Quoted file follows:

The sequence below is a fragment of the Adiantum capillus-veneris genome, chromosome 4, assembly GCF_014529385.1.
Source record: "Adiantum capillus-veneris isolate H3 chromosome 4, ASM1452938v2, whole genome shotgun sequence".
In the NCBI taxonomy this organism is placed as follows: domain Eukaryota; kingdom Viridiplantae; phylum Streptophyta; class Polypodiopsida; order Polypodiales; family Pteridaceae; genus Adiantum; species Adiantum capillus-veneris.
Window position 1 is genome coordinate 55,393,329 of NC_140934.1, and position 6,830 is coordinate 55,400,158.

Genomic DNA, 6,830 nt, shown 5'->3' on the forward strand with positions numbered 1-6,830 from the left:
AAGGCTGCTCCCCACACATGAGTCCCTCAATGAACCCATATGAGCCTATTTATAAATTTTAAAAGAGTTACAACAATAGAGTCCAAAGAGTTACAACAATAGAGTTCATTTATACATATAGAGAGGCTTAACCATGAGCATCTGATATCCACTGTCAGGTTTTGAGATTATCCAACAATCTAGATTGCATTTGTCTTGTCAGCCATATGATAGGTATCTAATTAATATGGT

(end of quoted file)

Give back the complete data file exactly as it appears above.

The sequence below is a fragment of the Adiantum capillus-veneris genome, chromosome 4, assembly GCF_014529385.1.
Source record: "Adiantum capillus-veneris isolate H3 chromosome 4, ASM1452938v2, whole genome shotgun sequence".
In the NCBI taxonomy this organism is placed as follows: domain Eukaryota; kingdom Viridiplantae; phylum Streptophyta; class Polypodiopsida; order Polypodiales; family Pteridaceae; genus Adiantum; species Adiantum capillus-veneris.
Window position 1 is genome coordinate 55,393,329 of NC_140934.1, and position 6,830 is coordinate 55,400,158.

Genomic DNA, 6,830 nt, shown 5'->3' on the forward strand with positions numbered 1-6,830 from the left:
AAGGCTGCTCCCCACACATGAGTCCCTCAATGAACCCATATGAGCCTATTTATAAATTTTAAAAGAGTTACAACAATAGAGTCCAAAGAGTTACAACAATAGAGTTCATTTATACATATAGAGAGGCTTAACCATGAGCATCTGATATCCACTGTCAGGTTTTGAGATTATCCAACAATCTAGATTGCATTTGTCTTGTCAGCCATATGATAGGTATCTAATTAATATGGT